Recognize the signs and symptoms of trauma in clients, families, staff, and others involved with the system
Trauma can lead to a wide array of psychological disorders, but also physical disorders such as HIV/AIDS, chronic health conditions, eating disorders, substance abuse, etc. It can also lead to incarceration, homelessness, poverty, isolation, and many other undesirable social consequences. It is important to listen to individuals involved with the system and really try to understand why they are in their position. The symptoms of trauma can be managed, but not if they stay unacknowledged. At Two Dreams we ask that clients use group therapy sessions as a time to share their experiences with others in a safe, welcoming environment. They have a chance to talk through their traumatic experiences and ultimately feel the acceptance and validation that they deserve.
Respond by fully integrating knowledge about trauma into policies, procedures, and practices
For example, healthcare professionals should recognize trauma as a primary and/or co-occurring diagnosis. Behaviors incited by trauma may appear to be symptoms of a personality disorder, bipolar disorder, schizophrenia, etc. Upon closer inspection, though, many of these “symptoms” may actually be non-pathological coping mechanisms. Integrating knowledge about trauma into practice should help to address the over-diagnosis of psychotic disorders and the lack of proper assessments for trauma during treatment. We thoroughly assess our clients for substance use related behaviors and delve into their histories before making clinical diagnoses. We have had enough experience in the field to know when a client is, say, acting out because of mania vs. when a client is acting out to get attention.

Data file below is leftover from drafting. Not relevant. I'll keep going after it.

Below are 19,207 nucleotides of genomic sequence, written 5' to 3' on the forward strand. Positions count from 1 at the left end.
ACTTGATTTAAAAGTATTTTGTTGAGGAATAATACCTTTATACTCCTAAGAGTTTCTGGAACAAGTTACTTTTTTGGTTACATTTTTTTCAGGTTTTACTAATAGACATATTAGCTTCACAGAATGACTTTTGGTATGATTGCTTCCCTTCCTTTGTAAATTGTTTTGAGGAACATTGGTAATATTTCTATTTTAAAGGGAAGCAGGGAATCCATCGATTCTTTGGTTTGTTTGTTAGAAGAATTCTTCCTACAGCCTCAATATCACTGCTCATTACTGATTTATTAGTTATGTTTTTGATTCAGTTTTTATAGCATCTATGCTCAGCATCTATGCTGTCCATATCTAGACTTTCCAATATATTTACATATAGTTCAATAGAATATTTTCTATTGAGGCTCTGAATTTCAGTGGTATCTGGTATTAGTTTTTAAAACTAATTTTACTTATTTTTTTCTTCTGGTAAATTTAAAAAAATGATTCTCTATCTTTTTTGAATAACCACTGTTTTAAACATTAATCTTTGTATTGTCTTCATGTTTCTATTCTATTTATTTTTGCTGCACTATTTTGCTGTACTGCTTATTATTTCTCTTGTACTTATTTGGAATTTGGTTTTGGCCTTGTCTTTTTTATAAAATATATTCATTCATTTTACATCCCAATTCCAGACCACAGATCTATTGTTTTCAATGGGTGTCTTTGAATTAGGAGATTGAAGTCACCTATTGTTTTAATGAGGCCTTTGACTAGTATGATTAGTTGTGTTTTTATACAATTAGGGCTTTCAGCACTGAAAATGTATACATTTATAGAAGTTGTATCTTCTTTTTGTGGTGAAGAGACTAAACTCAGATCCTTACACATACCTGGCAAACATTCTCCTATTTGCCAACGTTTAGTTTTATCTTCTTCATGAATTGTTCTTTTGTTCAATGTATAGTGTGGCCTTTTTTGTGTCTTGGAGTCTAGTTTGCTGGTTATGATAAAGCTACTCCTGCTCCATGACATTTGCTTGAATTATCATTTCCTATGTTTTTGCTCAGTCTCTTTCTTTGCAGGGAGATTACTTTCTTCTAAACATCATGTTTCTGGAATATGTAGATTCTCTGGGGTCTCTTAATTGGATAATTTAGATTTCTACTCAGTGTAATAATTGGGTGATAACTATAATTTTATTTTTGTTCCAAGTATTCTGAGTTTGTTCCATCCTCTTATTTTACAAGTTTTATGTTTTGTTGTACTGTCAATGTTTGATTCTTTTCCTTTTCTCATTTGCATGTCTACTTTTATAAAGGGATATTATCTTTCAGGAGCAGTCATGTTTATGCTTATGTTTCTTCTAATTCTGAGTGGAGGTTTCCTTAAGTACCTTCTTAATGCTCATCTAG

Seek to actively resist re-traumatization
Providers should deliver services with an understanding that individuals have different vulnerabilities requiring sensitivity and support. The treatment environment should be based on collaborative care, as opposed to “compliance” and all triggers should be neutralized during the healing process. Staff should be trained on the psychology behind client behaviors and should be able to respond to them appropriately. Two Dreams employees undergo an orientation process to enhance their knowledge about best practices for mental health care. They also learn to better address client cases with compassion and consideration.
Above all, trauma survivors should feel safe.
We remind our clients of their innocence if they blame themselves. We tell them they did the right thing if they feel guilty for walking away from bad situations. We listen to their stories and validate their experiences and emotions. We let them know that they don’t have to justify their actions; the experience of trauma is real and never invalidated by the choices the survivor makes. We respect the client’s boundaries and emphasize that they deserve better and will have a happy and healthy life again. We discuss forgiveness of others as a choice, and forgiveness of the self as a necessity.
Survivors might carry their scars forever, but trauma-informed treatment can make the pain of the injury disappear over time.